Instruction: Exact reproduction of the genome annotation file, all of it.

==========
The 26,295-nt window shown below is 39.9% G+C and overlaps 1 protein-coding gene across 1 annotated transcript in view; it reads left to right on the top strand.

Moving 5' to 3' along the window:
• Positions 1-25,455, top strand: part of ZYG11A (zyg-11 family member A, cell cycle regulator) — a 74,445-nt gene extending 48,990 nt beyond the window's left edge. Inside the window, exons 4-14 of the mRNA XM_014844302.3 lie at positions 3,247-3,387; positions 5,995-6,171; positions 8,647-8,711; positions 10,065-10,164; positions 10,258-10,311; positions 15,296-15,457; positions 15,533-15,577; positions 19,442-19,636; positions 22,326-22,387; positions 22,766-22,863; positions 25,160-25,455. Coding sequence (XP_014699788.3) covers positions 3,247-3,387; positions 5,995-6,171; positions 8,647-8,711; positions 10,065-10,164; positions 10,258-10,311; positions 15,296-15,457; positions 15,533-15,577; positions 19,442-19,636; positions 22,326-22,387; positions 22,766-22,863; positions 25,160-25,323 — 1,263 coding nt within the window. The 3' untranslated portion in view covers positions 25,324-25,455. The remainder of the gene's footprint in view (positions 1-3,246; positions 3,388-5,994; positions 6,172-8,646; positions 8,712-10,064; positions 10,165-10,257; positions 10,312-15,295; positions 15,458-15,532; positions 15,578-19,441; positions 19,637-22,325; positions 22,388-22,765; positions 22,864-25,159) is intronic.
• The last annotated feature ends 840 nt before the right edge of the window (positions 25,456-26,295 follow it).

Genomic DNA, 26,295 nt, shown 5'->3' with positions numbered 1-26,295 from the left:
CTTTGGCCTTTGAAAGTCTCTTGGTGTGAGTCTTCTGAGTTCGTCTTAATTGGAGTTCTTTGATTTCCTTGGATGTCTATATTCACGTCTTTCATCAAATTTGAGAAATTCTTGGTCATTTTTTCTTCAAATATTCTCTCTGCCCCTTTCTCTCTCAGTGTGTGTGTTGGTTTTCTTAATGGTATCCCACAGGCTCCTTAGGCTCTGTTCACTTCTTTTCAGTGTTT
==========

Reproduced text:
The 26,295-nt window shown below is 39.9% G+C and overlaps 1 protein-coding gene across 1 annotated transcript in view; it reads left to right on the top strand.

Moving 5' to 3' along the window:
• Positions 1-25,455, top strand: part of ZYG11A (zyg-11 family member A, cell cycle regulator) — a 74,445-nt gene extending 48,990 nt beyond the window's left edge. Inside the window, exons 4-14 of the mRNA XM_014844302.3 lie at positions 3,247-3,387; positions 5,995-6,171; positions 8,647-8,711; positions 10,065-10,164; positions 10,258-10,311; positions 15,296-15,457; positions 15,533-15,577; positions 19,442-19,636; positions 22,326-22,387; positions 22,766-22,863; positions 25,160-25,455. Coding sequence (XP_014699788.3) covers positions 3,247-3,387; positions 5,995-6,171; positions 8,647-8,711; positions 10,065-10,164; positions 10,258-10,311; positions 15,296-15,457; positions 15,533-15,577; positions 19,442-19,636; positions 22,326-22,387; positions 22,766-22,863; positions 25,160-25,323 — 1,263 coding nt within the window. The 3' untranslated portion in view covers positions 25,324-25,455. The remainder of the gene's footprint in view (positions 1-3,246; positions 3,388-5,994; positions 6,172-8,646; positions 8,712-10,064; positions 10,165-10,257; positions 10,312-15,295; positions 15,458-15,532; positions 15,578-19,441; positions 19,637-22,325; positions 22,388-22,765; positions 22,864-25,159) is intronic.
• The last annotated feature ends 840 nt before the right edge of the window (positions 25,456-26,295 follow it).

Genomic DNA, 26,295 nt, shown 5'->3' with positions numbered 1-26,295 from the left:
CTTTGGCCTTTGAAAGTCTCTTGGTGTGAGTCTTCTGAGTTCGTCTTAATTGGAGTTCTTTGATTTCCTTGGATGTCTATATTCACGTCTTTCATCAAATTTGAGAAATTCTTGGTCATTTTTTCTTCAAATATTCTCTCTGCCCCTTTCTCTCTCAGTGTGTGTGTTGGTTTTCTTAATGGTATCCCACAGGCTCCTTAGGCTCTGTTCACTTCTTTTCAGTGTTT